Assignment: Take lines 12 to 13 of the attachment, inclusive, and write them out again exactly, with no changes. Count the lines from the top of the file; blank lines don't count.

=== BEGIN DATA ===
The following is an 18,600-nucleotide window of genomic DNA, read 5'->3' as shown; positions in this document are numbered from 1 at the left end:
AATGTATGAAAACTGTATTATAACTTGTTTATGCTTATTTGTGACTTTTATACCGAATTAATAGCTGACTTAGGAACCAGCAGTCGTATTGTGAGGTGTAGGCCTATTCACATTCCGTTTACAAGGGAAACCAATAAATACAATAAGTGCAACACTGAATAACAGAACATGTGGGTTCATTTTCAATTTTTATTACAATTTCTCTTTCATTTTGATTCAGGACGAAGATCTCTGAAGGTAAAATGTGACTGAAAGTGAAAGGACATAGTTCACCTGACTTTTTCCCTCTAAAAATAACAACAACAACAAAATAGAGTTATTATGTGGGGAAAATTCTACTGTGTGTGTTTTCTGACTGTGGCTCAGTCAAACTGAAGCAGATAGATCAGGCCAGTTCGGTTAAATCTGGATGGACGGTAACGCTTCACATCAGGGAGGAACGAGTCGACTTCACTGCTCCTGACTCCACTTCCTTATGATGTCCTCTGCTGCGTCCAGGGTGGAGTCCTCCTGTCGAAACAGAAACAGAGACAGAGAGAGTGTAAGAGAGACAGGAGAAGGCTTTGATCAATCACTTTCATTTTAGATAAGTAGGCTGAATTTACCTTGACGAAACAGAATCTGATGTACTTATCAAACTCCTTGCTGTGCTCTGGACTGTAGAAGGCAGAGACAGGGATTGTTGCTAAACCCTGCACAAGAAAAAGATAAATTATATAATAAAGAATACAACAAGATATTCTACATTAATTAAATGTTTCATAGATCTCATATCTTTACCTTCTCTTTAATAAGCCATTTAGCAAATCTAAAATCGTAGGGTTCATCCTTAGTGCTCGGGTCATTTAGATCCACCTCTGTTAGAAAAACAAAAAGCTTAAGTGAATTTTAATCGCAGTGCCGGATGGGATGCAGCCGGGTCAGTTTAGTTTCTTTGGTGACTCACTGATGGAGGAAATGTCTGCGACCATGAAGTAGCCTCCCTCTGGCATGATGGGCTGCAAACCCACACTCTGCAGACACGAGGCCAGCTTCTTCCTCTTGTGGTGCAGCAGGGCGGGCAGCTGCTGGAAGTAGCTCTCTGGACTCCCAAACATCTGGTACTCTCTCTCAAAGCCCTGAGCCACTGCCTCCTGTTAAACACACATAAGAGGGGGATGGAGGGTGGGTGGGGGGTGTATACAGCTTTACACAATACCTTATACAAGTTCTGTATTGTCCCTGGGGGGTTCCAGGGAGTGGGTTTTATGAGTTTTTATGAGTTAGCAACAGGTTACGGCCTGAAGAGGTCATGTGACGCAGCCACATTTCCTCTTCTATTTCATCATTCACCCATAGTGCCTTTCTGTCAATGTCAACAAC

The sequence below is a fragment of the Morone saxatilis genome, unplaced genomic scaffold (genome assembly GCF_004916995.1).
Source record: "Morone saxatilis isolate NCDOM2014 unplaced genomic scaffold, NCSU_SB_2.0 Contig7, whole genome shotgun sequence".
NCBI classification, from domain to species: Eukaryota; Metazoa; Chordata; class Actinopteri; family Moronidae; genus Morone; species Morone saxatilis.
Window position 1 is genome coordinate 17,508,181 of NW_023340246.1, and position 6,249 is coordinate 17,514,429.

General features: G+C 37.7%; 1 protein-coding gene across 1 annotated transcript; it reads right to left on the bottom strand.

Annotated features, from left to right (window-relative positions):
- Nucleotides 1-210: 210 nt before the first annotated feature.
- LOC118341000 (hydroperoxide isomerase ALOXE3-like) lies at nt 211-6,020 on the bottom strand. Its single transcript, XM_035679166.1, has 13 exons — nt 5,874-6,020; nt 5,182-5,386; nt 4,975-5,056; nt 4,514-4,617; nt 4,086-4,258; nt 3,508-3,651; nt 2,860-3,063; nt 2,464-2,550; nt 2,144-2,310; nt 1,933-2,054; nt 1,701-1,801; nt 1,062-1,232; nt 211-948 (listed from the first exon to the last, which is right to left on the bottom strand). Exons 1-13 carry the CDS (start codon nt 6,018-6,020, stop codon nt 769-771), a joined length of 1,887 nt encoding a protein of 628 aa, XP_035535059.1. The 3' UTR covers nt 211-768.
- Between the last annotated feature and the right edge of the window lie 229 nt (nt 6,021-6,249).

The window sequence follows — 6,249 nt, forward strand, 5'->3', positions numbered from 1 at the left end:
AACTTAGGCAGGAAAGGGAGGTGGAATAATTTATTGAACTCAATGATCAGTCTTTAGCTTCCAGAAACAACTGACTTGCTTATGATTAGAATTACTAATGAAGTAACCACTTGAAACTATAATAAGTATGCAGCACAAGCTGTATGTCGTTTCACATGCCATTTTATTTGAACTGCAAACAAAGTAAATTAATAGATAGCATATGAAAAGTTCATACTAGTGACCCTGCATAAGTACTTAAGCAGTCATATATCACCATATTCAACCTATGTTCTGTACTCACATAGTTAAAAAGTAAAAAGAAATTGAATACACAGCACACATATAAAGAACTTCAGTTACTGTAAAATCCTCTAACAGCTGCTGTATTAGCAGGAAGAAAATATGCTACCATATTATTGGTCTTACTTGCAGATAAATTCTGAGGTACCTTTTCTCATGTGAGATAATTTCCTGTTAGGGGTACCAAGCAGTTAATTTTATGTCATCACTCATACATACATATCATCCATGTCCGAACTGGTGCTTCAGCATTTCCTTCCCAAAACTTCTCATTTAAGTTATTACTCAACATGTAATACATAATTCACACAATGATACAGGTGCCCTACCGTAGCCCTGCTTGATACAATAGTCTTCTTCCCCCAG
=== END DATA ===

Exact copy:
The window sequence follows — 6,249 nt, forward strand, 5'->3', positions numbered from 1 at the left end:
AACTTAGGCAGGAAAGGGAGGTGGAATAATTTATTGAACTCAATGATCAGTCTTTAGCTTCCAGAAACAACTGACTTGCTTATGATTAGAATTACTAATGAAGTAACCACTTGAAACTATAATAAGTATGCAGCACAAGCTGTATGTCGTTTCACATGCCATTTTATTTGAACTGCAAACAAAGTAAATTAATAGATAGCATATGAAAAGTTCATACTAGTGACCCTGCATAAGTACTTAAGCAGTCATATATCACCATATTCAACCTATGTTCTGTACTCACATAGTTAAAAAGTAAAAAGAAATTGAATACACAGCACACATATAAAGAACTTCAGTTACTGTAAAATCCTCTAACAGCTGCTGTATTAGCAGGAAGAAAATATGCTACCATATTATTGGTCTTACTTGCAGATAAATTCTGAGGTACCTTTTCTCATGTGAGATAATTTCCTGTTAGGGGTACCAAGCAGTTAATTTTATGTCATCACTCATACATACATATCATCCATGTCCGAACTGGTGCTTCAGCATTTCCTTCCCAAAACTTCTCATTTAAGTTATTACTCAACATGTAATACATAATTCACACAATGATACAGGTGCCCTACCGTAGCCCTGCTTGATACAATAGTCTTCTTCCCCCAG